Jacob wiped the sweat from his weathered forehead, then placed his aged pitchfork to the blistered and dried soil. Jacob had been working twenty hours a day for the past three weeks in preparation for the wet season, two weeks of rain on a good year. He hoped for a good season, but only expected a week of rain at the most. A week would be good enough for his crops he thought proudly, for Jacob knew his soils were the best for miles, nothing a little hard work and a little elbow grease couldn’t achieve, as his grandfather used to say. 

Jacob stood a while looking out over his empty and baron corn field quietly pondering to himself for a moment then with an almost military about turn Jacob took for the house. He could almost already taste Bonnie’s crow casserole. Now one might cringe and grimace at the sound of a crow casserole, but for people around these parts crow was the only animal worth eating with out driving for five days due east into the big city for some beef or chicken.


“Raymond! Raymond! Dinner is almost ready, wash your hands and come help me set the table honey, your father will be back soon.”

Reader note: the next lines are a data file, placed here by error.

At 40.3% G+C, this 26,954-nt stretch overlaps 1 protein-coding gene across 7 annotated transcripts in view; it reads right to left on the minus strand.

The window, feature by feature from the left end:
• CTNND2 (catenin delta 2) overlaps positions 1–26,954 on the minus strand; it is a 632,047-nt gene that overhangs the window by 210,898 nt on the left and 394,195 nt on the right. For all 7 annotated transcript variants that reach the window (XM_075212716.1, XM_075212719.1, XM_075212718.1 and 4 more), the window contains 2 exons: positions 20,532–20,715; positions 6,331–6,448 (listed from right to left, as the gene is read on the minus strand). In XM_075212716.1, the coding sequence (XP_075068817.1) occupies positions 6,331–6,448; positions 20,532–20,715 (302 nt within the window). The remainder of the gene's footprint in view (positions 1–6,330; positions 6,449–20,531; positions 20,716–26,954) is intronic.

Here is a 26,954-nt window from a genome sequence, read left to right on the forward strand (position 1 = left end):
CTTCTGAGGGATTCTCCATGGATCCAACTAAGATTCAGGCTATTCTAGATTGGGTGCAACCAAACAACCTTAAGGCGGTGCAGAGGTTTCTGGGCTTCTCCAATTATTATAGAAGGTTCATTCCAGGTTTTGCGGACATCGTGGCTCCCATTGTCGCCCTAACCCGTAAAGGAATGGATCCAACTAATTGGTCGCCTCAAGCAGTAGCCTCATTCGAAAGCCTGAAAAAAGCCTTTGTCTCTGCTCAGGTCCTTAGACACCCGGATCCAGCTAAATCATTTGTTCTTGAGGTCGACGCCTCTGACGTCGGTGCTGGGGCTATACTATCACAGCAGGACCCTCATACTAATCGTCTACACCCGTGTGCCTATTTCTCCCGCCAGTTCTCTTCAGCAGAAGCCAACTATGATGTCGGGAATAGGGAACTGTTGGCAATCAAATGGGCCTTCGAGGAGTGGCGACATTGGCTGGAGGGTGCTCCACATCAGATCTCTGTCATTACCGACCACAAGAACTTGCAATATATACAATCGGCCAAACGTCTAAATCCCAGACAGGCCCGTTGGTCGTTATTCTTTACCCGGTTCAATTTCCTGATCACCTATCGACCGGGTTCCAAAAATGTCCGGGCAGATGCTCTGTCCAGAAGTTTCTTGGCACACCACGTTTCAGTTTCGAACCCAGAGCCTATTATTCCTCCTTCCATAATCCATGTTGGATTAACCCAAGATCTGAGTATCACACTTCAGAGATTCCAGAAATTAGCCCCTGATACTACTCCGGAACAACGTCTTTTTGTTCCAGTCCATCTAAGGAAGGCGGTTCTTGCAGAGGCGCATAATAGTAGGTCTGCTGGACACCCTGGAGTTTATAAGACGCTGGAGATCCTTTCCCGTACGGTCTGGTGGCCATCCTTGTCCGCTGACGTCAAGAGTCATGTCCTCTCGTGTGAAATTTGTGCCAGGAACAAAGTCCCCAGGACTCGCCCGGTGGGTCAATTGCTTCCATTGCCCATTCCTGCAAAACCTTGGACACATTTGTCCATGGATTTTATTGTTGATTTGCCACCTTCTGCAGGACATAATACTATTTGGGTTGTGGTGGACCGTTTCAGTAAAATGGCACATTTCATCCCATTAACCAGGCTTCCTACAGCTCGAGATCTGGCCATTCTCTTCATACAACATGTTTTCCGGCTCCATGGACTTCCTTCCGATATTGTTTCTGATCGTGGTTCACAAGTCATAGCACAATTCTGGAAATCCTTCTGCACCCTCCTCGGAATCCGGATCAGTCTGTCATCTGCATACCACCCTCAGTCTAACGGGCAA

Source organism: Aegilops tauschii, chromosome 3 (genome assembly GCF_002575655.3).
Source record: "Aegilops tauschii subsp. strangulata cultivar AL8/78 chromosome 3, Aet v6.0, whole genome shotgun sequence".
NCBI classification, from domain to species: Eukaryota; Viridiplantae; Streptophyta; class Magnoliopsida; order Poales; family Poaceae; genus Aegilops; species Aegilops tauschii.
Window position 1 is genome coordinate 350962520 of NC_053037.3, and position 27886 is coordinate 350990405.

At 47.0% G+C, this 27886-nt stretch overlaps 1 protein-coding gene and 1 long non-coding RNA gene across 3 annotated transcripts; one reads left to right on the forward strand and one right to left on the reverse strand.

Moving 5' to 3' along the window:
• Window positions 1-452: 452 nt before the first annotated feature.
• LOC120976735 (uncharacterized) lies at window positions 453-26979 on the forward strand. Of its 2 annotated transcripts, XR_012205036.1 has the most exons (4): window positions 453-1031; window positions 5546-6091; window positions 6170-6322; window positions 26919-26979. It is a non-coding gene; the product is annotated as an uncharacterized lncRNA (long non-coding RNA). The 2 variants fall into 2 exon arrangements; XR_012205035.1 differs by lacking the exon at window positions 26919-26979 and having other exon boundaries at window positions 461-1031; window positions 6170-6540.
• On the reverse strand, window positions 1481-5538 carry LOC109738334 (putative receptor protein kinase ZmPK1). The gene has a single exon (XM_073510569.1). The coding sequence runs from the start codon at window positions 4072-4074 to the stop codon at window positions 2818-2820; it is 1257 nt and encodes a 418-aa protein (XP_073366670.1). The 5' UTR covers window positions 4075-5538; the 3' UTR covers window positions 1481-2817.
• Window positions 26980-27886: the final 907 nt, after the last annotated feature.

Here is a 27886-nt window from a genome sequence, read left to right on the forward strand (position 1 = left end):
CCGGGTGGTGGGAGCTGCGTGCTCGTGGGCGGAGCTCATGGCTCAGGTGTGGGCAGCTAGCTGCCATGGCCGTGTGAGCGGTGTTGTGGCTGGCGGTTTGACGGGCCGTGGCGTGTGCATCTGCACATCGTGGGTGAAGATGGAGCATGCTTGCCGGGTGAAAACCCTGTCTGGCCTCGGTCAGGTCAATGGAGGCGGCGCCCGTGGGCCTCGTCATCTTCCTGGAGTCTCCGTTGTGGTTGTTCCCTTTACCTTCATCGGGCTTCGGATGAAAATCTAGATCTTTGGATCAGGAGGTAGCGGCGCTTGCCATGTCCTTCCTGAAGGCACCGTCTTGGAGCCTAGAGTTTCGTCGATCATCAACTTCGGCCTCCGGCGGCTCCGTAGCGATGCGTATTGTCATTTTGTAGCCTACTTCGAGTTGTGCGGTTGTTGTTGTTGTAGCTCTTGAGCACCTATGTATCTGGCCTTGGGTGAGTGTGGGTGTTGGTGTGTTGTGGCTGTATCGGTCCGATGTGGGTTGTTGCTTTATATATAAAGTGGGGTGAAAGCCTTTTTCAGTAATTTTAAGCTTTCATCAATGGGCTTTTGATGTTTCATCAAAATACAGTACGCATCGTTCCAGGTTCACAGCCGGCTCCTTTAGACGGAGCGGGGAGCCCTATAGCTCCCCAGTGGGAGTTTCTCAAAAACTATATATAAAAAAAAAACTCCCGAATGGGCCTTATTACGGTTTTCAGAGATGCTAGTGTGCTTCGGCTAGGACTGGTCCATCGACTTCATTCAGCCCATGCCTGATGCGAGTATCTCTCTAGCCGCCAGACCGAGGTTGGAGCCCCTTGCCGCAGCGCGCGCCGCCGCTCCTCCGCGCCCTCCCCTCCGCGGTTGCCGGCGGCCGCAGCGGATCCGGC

Raymond frowned. “She always does this to me,” he moaned quietly to himself. “Right when I’m just in the middle of something, man, I’m not even hungry!”

He stood up with a groan. Then throwing his greasy spanner to the cement floor, Raymond turned with a sigh toward the basin to wash up.

“I’ll be five minutes mum, dinner had better be worth it!” He yelled through the back door from the patio. 

Raymond scrubbed, rinsed and dried. Then, walking past his masterpiece, he gave the barely finished dirt bike a loving stroke and proceeded through the back door into the living room.


Jacob hadn’t taken five steps from the crop, when he noticed a sudden temperature change in the night air. What was usually crisp and chilly was now growing into an almost unbearable heat. 

Sweat poured from Jacob’s sun blasted forehead. As he wiped his brow with his dirt stained sleeve, Jacob suddenly realized that not only was the night air getting hotter but the sky it self was growing brighter.

“Hmmm…” Jacob pondered to himself, “Not like moon light nor the sunrise neither.” 
Jacob had never been known for his smarts, but his long years on this earth had now provided him with a life time of wisdom and this wisdom told him something was wrong, terribly wrong.